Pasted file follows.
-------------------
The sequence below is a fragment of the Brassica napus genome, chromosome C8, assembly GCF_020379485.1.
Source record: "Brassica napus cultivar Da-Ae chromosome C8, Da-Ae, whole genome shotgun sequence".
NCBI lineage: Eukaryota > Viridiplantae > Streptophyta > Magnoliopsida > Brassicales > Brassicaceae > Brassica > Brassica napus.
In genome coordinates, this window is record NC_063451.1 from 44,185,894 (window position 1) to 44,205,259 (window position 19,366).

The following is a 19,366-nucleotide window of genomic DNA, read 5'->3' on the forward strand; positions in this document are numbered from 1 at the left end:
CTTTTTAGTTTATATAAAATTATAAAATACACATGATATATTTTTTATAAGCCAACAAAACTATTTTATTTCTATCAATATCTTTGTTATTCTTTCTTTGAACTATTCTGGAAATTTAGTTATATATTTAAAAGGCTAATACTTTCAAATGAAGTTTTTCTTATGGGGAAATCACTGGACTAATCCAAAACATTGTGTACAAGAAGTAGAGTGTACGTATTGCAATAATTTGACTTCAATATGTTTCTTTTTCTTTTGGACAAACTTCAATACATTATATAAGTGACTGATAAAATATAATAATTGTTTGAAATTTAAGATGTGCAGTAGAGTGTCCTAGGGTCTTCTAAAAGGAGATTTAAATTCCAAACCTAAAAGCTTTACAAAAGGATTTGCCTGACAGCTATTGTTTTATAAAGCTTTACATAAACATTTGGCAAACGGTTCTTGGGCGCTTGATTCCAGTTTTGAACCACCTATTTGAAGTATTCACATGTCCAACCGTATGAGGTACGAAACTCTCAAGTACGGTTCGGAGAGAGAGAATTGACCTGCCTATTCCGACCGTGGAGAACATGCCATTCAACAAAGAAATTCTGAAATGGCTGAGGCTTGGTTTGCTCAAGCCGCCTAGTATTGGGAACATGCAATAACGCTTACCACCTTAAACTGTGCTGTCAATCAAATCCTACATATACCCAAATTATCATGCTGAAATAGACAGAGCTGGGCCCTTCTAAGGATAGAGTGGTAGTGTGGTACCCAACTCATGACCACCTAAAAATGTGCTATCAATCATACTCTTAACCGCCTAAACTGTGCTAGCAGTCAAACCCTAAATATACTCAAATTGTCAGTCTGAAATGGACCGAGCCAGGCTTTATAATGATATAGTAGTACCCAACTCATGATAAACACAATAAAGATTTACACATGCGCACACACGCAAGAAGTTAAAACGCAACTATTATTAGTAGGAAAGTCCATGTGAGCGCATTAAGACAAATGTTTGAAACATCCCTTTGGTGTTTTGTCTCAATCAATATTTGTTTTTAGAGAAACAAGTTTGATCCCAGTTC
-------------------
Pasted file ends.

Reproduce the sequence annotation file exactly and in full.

The sequence below is a fragment of the Brassica napus genome, chromosome C8, assembly GCF_020379485.1.
Source record: "Brassica napus cultivar Da-Ae chromosome C8, Da-Ae, whole genome shotgun sequence".
NCBI lineage: Eukaryota > Viridiplantae > Streptophyta > Magnoliopsida > Brassicales > Brassicaceae > Brassica > Brassica napus.
In genome coordinates, this window is record NC_063451.1 from 44,185,894 (window position 1) to 44,205,259 (window position 19,366).

The following is a 19,366-nucleotide window of genomic DNA, read 5'->3' on the forward strand; positions in this document are numbered from 1 at the left end:
CTTTTTAGTTTATATAAAATTATAAAATACACATGATATATTTTTTATAAGCCAACAAAACTATTTTATTTCTATCAATATCTTTGTTATTCTTTCTTTGAACTATTCTGGAAATTTAGTTATATATTTAAAAGGCTAATACTTTCAAATGAAGTTTTTCTTATGGGGAAATCACTGGACTAATCCAAAACATTGTGTACAAGAAGTAGAGTGTACGTATTGCAATAATTTGACTTCAATATGTTTCTTTTTCTTTTGGACAAACTTCAATACATTATATAAGTGACTGATAAAATATAATAATTGTTTGAAATTTAAGATGTGCAGTAGAGTGTCCTAGGGTCTTCTAAAAGGAGATTTAAATTCCAAACCTAAAAGCTTTACAAAAGGATTTGCCTGACAGCTATTGTTTTATAAAGCTTTACATAAACATTTGGCAAACGGTTCTTGGGCGCTTGATTCCAGTTTTGAACCACCTATTTGAAGTATTCACATGTCCAACCGTATGAGGTACGAAACTCTCAAGTACGGTTCGGAGAGAGAGAATTGACCTGCCTATTCCGACCGTGGAGAACATGCCATTCAACAAAGAAATTCTGAAATGGCTGAGGCTTGGTTTGCTCAAGCCGCCTAGTATTGGGAACATGCAATAACGCTTACCACCTTAAACTGTGCTGTCAATCAAATCCTACATATACCCAAATTATCATGCTGAAATAGACAGAGCTGGGCCCTTCTAAGGATAGAGTGGTAGTGTGGTACCCAACTCATGACCACCTAAAAATGTGCTATCAATCATACTCTTAACCGCCTAAACTGTGCTAGCAGTCAAACCCTAAATATACTCAAATTGTCAGTCTGAAATGGACCGAGCCAGGCTTTATAATGATATAGTAGTACCCAACTCATGATAAACACAATAAAGATTTACACATGCGCACACACGCAAGAAGTTAAAACGCAACTATTATTAGTAGGAAAGTCCATGTGAGCGCATTAAGACAAATGTTTGAAACATCCCTTTGGTGTTTTGTCTCAATCAATATTTGTTTTTAGAGAAACAAGTTTGATCCCAGTTC